Participants reflected on spirituality and self-image at the fifth annual Women in Transition retreat held May 14-15 at Malvern Retreat House. The retreat offered pastoral care to clients of Catholic Social Services’ housing and community-based assistance programs. (Photo by Sarah Webb)

The sounds of Motown echoed throughout Malvern Retreat House at a two-day retreat for women organized by archdiocesan Catholic Social Services (CSS).

On May 14 and 15, more than 110 beneficiaries of CSS’s Housing and Homeless Services division sang, prayed and listened to spiritual conferences designed to renew their relationship with God and with themselves.

“God is a professional photographer,” said Blessed Sacrament Sister Lynn Marie Ralph, who led a session titled “The Woman God Sees in You.”


During her presentation, Sister Lynn asked the women to pass around a handheld mirror and look at their reflections while listening to “Isn’t She Lovely” by Stevie Wonder.

“God made you in his image and likeness,” said Sister Lynn. “The woman God sees is beautiful and courageous.”

Now in its fifth year, the retreat is fully funded by Malvern Retreat House, which partners with CSS to offer the event. Transportation, meals and accommodations are completely covered through donations to the Malvern Cares program, enabling the women — who face challenges from homelessness, addiction and mental illness — to receive intensive pastoral care.

“You can see what’s transpiring here, the healing and the sense of hope,” said Amy Stoner, director of CSS’s community-based services and homeless divisions. “To be able to have a personal relationship with Jesus Christ is so important in their journey. We can give them all the food in the world and all the housing and all the social services, but this is what really helps them with their success.”

Attendees pray during the fifth annual Women in Transition retreat in Malvern. The May 14 and 15 sessions provided pastoral care to clients of Catholic Social Services’ homeless and community-based outreaches. (Photo by Sarah Webb)

The participants named their group in honor of Dorothy Day, an American journalist and Catholic social activist who has been designated a Servant of God by the Catholic Church. As a co-founder of the Catholic Worker Movement, Day promoted social justice, nonviolence and practical assistance to the marginalized.

“She really resonates with the life of women here — her struggles, her conversion — and she was an advocate for the poor and the homeless,” Stoner said. “She was a bit of a rebel, but so are all of us here at this retreat.”

Attendees enjoyed moments of quiet prayer throughout the retreat center’s spacious grounds in Malvern, Chester County. Many women accompanied Father Christopher Walsh as he led a walking meditation through the outdoor Stations of the Cross.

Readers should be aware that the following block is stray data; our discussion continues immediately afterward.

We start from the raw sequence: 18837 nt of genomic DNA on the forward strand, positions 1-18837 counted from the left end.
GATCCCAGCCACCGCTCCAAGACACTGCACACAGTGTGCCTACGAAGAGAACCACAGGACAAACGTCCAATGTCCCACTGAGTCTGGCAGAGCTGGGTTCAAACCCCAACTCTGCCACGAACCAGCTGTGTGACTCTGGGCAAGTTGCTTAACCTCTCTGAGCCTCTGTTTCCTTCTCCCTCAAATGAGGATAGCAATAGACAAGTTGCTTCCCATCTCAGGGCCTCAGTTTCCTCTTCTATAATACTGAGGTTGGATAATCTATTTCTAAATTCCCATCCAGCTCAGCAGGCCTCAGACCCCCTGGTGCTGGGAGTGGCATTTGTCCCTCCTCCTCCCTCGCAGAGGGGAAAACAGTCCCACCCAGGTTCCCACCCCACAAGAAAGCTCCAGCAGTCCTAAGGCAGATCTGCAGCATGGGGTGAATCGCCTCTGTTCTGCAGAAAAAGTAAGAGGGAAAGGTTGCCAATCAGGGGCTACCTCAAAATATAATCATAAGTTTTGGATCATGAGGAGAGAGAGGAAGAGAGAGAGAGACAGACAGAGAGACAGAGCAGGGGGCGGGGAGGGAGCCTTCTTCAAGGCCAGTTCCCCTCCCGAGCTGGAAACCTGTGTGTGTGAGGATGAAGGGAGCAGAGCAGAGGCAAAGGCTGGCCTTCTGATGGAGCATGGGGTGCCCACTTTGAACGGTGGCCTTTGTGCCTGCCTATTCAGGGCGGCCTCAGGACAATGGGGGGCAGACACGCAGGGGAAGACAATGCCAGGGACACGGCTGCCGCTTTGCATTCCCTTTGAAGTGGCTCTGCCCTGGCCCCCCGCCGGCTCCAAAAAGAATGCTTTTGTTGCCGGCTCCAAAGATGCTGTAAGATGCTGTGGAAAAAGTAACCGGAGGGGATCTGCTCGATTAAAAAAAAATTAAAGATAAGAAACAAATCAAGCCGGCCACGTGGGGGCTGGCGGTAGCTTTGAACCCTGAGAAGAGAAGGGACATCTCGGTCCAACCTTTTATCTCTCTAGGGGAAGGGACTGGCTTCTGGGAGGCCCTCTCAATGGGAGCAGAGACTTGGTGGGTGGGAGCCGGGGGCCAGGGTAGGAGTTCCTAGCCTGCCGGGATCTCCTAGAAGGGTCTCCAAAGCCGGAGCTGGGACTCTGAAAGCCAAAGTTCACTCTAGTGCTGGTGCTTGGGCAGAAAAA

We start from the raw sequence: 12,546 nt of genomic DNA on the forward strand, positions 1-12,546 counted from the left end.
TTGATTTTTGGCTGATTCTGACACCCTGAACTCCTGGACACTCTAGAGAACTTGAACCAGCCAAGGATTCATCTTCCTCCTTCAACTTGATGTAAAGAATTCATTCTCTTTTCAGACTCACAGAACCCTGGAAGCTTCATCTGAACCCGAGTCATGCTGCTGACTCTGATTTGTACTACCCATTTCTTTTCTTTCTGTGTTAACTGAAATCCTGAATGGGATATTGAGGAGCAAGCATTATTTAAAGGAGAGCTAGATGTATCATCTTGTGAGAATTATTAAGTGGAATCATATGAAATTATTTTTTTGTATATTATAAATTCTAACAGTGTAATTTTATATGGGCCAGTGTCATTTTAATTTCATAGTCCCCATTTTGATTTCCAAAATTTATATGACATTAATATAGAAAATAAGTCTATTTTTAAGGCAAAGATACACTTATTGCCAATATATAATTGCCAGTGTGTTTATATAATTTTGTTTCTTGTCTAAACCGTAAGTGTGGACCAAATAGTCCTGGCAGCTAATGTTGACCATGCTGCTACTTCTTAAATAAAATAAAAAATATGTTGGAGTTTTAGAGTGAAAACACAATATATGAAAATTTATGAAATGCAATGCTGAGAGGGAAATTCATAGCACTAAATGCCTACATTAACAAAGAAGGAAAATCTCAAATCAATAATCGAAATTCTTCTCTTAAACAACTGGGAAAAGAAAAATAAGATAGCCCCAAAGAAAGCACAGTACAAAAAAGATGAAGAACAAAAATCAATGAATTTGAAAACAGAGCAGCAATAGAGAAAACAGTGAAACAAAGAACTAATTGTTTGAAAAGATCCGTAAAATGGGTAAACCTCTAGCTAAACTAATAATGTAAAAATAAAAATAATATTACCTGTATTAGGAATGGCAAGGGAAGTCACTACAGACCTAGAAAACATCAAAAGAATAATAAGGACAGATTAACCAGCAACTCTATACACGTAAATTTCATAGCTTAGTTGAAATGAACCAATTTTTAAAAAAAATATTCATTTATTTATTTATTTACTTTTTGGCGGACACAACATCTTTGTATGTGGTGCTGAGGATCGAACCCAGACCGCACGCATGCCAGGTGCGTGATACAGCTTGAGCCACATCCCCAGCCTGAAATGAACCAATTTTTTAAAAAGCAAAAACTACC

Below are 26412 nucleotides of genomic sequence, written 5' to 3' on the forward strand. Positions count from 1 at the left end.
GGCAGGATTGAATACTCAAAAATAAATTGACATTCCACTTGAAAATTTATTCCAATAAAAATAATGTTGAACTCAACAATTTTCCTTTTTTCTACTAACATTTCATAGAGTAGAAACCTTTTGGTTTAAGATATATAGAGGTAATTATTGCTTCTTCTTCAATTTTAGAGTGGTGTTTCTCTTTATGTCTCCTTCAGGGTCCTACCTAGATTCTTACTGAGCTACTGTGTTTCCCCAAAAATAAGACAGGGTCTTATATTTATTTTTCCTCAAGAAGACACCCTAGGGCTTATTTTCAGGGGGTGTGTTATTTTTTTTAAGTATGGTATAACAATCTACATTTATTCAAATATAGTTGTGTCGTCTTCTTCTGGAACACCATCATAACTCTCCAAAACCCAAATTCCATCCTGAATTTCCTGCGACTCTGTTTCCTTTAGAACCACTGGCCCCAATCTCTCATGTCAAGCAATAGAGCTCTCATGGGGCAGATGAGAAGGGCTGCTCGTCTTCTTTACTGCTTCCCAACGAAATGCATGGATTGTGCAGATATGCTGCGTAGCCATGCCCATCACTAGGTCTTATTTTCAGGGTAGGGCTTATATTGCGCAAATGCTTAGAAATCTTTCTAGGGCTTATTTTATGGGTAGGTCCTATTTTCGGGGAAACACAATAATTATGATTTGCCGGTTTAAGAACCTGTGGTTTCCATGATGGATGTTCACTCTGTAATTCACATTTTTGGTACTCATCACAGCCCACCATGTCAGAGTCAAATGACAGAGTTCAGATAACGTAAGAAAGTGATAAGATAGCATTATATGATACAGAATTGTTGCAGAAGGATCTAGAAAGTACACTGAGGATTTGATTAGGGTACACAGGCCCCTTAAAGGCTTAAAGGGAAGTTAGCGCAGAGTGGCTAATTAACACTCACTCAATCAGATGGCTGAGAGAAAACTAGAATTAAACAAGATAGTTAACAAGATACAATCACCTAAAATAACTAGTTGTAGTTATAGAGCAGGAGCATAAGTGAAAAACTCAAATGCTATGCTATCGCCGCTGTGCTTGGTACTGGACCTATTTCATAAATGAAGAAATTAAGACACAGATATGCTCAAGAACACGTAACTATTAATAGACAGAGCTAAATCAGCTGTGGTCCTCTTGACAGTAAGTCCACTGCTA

“The great challenge of our times is not to look at others as objects, but as people,” Father Walsh said at the tenth station, which recalls when Christ was stripped of his garments prior to crucifixion.

Father Walsh’s remarks, which related the events of Christ’s passion to the women’s own life experiences, evoked both tears and laughter.

“If you didn’t become a priest, would you have become a comedian?” asked one participant.

Participants in the fifth annual Women in Transition retreat were greeted by a sign of encouragement at the Malvern Retreat House on May 14 and 15. The sessions offered pastoral care to clients of Catholic Social Services’ homeless and community-based outreaches. (Photo by Gina Christian)

Later that evening, Father Walsh anointed the women’s eyes while praying for the restoration of their spiritual vision.

“I think it’s essential for Catholic Social Services and other religious-based ministries, even if they receive government funding, to be able to be faithful to who they are, which is allowing for spiritual healing, spiritual deliverance and the hope that comes from Jesus,” said Father Walsh, who serves as pastor of St. Raymond of Penafort in Philadelphia. “Once we provide for the basic needs of food and shelter, we need to share that God believes in these women.”

Michelle, who had “literally lost everything,” felt a renewed sense of faith during the retreat.

“My children had to go live with my mother; I was in a shelter and I had to start all over,” she said. “It was devastating, but this retreat is just a confirmation for me that God is a way-maker.”

Minta Brown challenged her fellow participants to deepen their understanding of God.

“My relationship with Jesus used to be more selfish — ‘help me, do this for me,’” said Brown, who shared her personal testimony at one of the sessions. “Now I think of him as a friend, as someone who cares for me and loves me. And that has changed everything.”

Participants in the fifth annual Women in Transition retreat reflected on the Stations of the Cross during a guided meditation on May 14 at Malvern Retreat House. (Photo by Gina Christian)